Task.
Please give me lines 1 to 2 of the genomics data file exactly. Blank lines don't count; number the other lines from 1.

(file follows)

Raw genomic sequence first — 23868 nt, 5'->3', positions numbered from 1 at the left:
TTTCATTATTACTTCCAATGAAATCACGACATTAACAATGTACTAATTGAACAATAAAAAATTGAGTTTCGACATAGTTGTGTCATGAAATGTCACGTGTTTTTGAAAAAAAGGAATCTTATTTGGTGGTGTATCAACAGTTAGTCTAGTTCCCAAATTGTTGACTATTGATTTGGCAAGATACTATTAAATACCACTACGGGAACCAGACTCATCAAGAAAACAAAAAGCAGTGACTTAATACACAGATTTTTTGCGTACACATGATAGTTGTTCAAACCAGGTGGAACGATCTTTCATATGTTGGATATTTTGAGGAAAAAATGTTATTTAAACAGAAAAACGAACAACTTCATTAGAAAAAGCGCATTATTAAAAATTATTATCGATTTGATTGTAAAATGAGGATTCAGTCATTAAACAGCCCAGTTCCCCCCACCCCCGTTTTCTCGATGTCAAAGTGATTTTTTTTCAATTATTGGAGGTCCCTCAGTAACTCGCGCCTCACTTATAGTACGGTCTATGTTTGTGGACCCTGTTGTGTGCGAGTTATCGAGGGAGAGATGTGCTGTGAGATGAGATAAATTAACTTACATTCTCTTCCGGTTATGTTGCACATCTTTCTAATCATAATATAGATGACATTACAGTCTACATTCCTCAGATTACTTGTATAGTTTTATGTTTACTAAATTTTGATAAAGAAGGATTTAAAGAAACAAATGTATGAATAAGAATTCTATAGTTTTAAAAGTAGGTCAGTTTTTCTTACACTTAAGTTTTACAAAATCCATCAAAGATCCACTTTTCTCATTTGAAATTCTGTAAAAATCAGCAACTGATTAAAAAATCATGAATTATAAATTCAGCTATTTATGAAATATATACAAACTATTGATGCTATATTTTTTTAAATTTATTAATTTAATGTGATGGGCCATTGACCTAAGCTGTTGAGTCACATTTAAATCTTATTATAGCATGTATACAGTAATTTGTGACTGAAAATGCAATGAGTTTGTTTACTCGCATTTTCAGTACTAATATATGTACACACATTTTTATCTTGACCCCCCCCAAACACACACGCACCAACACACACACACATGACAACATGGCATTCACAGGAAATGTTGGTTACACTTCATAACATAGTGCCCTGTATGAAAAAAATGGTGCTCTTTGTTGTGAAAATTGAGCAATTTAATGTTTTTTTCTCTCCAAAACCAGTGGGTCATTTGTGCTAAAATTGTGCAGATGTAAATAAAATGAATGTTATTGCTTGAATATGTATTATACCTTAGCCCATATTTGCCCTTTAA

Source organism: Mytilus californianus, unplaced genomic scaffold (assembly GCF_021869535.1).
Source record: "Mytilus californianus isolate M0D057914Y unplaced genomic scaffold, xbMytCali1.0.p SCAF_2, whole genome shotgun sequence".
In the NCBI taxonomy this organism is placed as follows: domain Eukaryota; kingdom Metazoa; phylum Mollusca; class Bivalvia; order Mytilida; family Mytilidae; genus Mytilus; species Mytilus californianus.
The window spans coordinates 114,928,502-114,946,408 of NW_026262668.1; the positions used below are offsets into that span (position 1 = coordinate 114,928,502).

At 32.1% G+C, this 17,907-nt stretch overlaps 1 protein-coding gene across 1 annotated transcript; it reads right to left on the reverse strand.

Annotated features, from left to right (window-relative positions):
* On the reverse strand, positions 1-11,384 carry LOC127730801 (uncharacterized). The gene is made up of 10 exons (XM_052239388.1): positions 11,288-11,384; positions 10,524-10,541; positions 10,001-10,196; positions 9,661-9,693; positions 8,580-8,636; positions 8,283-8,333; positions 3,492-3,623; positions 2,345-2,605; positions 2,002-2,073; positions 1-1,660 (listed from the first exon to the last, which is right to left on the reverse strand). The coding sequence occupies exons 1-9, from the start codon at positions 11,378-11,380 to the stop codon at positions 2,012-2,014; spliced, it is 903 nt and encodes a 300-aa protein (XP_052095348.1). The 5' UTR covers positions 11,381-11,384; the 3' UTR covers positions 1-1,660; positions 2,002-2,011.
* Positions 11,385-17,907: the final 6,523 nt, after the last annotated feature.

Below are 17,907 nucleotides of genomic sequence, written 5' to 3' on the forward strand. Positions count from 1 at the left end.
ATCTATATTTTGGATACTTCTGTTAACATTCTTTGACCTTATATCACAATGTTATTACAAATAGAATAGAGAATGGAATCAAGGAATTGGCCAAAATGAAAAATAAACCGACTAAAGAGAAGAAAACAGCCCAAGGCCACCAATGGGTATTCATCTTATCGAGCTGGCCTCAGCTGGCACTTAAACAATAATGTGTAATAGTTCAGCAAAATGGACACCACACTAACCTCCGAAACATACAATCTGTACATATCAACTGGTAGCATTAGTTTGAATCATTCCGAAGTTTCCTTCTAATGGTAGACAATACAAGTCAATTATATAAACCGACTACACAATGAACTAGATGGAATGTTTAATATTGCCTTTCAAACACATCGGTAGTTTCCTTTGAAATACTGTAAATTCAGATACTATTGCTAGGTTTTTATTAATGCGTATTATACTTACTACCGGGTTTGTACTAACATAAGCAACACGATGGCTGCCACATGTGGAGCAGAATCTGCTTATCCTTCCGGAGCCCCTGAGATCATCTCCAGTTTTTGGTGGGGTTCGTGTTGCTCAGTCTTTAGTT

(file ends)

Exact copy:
Raw genomic sequence first — 23868 nt, 5'->3', positions numbered from 1 at the left:
TTTCATTATTACTTCCAATGAAATCACGACATTAACAATGTACTAATTGAACAATAAAAAATTGAGTTTCGACATAGTTGTGTCATGAAATGTCACGTGTTTTTGAAAAAAAGGAATCTTATTTGGTGGTGTATCAACAGTTAGTCTAGTTCCCAAATTGTTGACTATTGATTTGGCAAGATACTATTAAATACCACTACGGGAACCAGACTCATCAAGAAAACAAAAAGCAGTGACTTAATACACAGATTTTTTGCGTACACATGATAGTTGTTCAAACCAGGTGGAACGATCTTTCATATGTTGGATATTTTGAGGAAAAAATGTTATTTAAACAGAAAAACGAACAACTTCATTAGAAAAAGCGCATTATTAAAAATTATTATCGATTTGATTGTAAAATGAGGATTCAGTCATTAAACAGCCCAGTTCCCCCCACCCCCGTTTTCTCGATGTCAAAGTGATTTTTTTTCAATTATTGGAGGTCCCTCAGTAACTCGCGCCTCACTTATAGTACGGTCTATGTTTGTGGACCCTGTTGTGTGCGAGTTATCGAGGGAGAGATGTGCTGTGAGATGAGATAAATTAACTTACATTCTCTTCCGGTTATGTTGCACATCTTTCTAATCATAATATAGATGACATTACAGTCTACATTCCTCAGATTACTTGTATAGTTTTATGTTTACTAAATTTTGATAAAGAAGGATTTAAAGAAACAAATGTATGAATAAGAATTCTATAGTTTTAAAAGTAGGTCAGTTTTTCTTACACTTAAGTTTTACAAAATCCATCAAAGATCCACTTTTCTCATTTGAAATTCTGTAAAAATCAGCAACTGATTAAAAAATCATGAATTATAAATTCAGCTATTTATGAAATATATACAAACTATTGATGCTATATTTTTTTAAATTTATTAATTTAATGTGATGGGCCATTGACCTAAGCTGTTGAGTCACATTTAAATCTTATTATAGCATGTATACAGTAATTTGTGACTGAAAATGCAATGAGTTTGTTTACTCGCATTTTCAGTACTAATATATGTACACACATTTTTATCTTGACCCCCCCCAAACACACACGCACCAACACACACACACATGACAACATGGCATTCACAGGAAATGTTGGTTACACTTCATAACATAGTGCCCTGTATGAAAAAAATGGTGCTCTTTGTTGTGAAAATTGAGCAATTTAATGTTTTTTTCTCTCCAAAACCAGTGGGTCATTTGTGCTAAAATTGTGCAGATGTAAATAAAATGAATGTTATTGCTTGAATATGTATTATACCTTAGCCCATATTTGCCCTTTAA